This initially influenced culture more than it did politics or the social sciences, but then the post-war political settlement starts to unravel in the 1970s. By the time we get to the 1980s the idea of individuality has taken on an all-encompassing new importance. Collectivism is out of fashion; individualism conquers everything as the revolution grinds to a halt and the shopping begins.

(Of course, the irony is that this was happening during a major structural attacks on a large section of the population which was only partially able to defend itself through collective not individualist actions, but this is a swansong for collectivism for a decade or two.)

It is at this point that we reach the crucial moment – this accelerating trend of analysing society mainly from the individualist perspective is codified into an intellectual theory known as poststructuralism.

Without dwelling too long on social theory, the dominant model of understanding society from the Marx/Freud intellectual revolution onwards was structural. Society had big mainly (but not exclusively) economic and political structures which defined most human experience.

The arrival of the poststructuralists (Foucault, Lacan, Derrida) in the late 1970s and 1980s began to shift this focus. Rather than looking at the underlying structures of power, these theorists begin to analyse the way that power shapes and is shaped by individual identity. Rather than working out what made the elite the elite they instead focus on how the elite defend their position through language and control.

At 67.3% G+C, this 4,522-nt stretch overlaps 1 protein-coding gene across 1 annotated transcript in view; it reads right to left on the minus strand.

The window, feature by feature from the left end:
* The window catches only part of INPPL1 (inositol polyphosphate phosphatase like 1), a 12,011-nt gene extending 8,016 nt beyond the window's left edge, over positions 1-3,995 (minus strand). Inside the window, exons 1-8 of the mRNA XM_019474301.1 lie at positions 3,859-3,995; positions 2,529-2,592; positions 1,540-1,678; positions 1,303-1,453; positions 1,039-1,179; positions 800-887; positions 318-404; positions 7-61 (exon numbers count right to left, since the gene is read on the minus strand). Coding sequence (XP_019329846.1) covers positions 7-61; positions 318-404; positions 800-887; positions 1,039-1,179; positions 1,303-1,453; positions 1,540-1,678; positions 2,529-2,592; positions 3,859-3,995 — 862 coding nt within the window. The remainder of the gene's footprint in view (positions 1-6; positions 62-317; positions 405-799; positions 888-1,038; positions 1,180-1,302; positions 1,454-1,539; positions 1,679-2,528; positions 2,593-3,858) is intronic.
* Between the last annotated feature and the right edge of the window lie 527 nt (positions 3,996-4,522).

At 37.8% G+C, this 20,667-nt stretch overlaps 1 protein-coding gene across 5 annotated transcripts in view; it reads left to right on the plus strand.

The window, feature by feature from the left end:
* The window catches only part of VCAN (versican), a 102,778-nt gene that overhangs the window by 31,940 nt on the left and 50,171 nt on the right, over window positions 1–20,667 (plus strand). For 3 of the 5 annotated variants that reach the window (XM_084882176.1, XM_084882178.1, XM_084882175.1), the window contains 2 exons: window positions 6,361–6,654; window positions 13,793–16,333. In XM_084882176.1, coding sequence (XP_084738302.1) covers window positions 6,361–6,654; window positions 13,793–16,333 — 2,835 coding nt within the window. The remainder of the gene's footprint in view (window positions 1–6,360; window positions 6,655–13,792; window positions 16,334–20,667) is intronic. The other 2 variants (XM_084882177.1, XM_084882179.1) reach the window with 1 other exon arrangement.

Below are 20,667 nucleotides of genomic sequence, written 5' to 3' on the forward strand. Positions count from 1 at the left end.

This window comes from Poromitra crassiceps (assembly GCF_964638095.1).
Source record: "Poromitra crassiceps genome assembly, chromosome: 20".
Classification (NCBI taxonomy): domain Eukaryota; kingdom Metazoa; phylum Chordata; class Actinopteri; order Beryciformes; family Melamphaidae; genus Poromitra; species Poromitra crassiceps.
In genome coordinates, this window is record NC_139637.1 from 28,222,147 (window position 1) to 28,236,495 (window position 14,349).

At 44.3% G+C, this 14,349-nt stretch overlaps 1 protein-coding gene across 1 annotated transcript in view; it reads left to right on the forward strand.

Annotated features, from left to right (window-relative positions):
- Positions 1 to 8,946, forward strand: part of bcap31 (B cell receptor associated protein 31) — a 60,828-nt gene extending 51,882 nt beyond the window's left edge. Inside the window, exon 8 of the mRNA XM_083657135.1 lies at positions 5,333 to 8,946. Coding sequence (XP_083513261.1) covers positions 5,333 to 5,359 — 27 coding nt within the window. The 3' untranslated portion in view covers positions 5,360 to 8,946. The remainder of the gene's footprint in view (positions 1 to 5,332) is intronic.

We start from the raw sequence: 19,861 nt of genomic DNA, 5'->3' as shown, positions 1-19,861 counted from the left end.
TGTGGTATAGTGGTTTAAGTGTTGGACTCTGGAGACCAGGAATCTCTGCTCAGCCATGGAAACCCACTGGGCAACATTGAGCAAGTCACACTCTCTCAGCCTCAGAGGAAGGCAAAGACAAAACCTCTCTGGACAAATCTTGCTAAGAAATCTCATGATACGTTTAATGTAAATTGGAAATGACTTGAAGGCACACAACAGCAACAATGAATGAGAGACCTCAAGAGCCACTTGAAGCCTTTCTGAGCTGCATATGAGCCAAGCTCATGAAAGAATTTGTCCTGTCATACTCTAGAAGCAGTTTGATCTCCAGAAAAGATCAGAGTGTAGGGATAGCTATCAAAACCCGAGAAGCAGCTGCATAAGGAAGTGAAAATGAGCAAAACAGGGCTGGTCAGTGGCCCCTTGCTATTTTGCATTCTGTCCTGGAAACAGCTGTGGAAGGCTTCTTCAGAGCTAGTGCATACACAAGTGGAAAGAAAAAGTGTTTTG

This means that rather than trying to show who has wealth and how they got it (for example), sociology in particular turns to an obsession with who controls what things mean and how they use that power to control society.

This was my primary focus when I was at university and I can’t emphasise enough how important it is to understand how power exerts control through language. But there is a condition – this is the study of how power works, not why power exists as it does. If you give up on examining the underlying structures of the economy, no amount of linguistic analysis will properly explain poverty.

But during the 1990s that is exactly what the social sciences do; they give up on structuralism altogether (not least in the pointless detour into that most useless of intellectual cul de sacs, postmodernism) and everything becomes obsessed by the ways we interact with each other, the language we use, the subtle sign-systems which are everywhere in our lives.

This has massive consequences. Where before you understood social oppression largely in terms of who has economic and political power and how they use it (structuralism), now you understand it as an accumulation of individual social actions (poststructuralism). Society becomes an atomised system of individual behaviours.

Which in turn means that we are now viewing the world through the lens of who you are and how others behave towards you. In combination with hypercapitalism and the ‘shop because you’re worth it’ shift, who you are (your identity) becomes the fundamental building block of how you’re meant to see the world.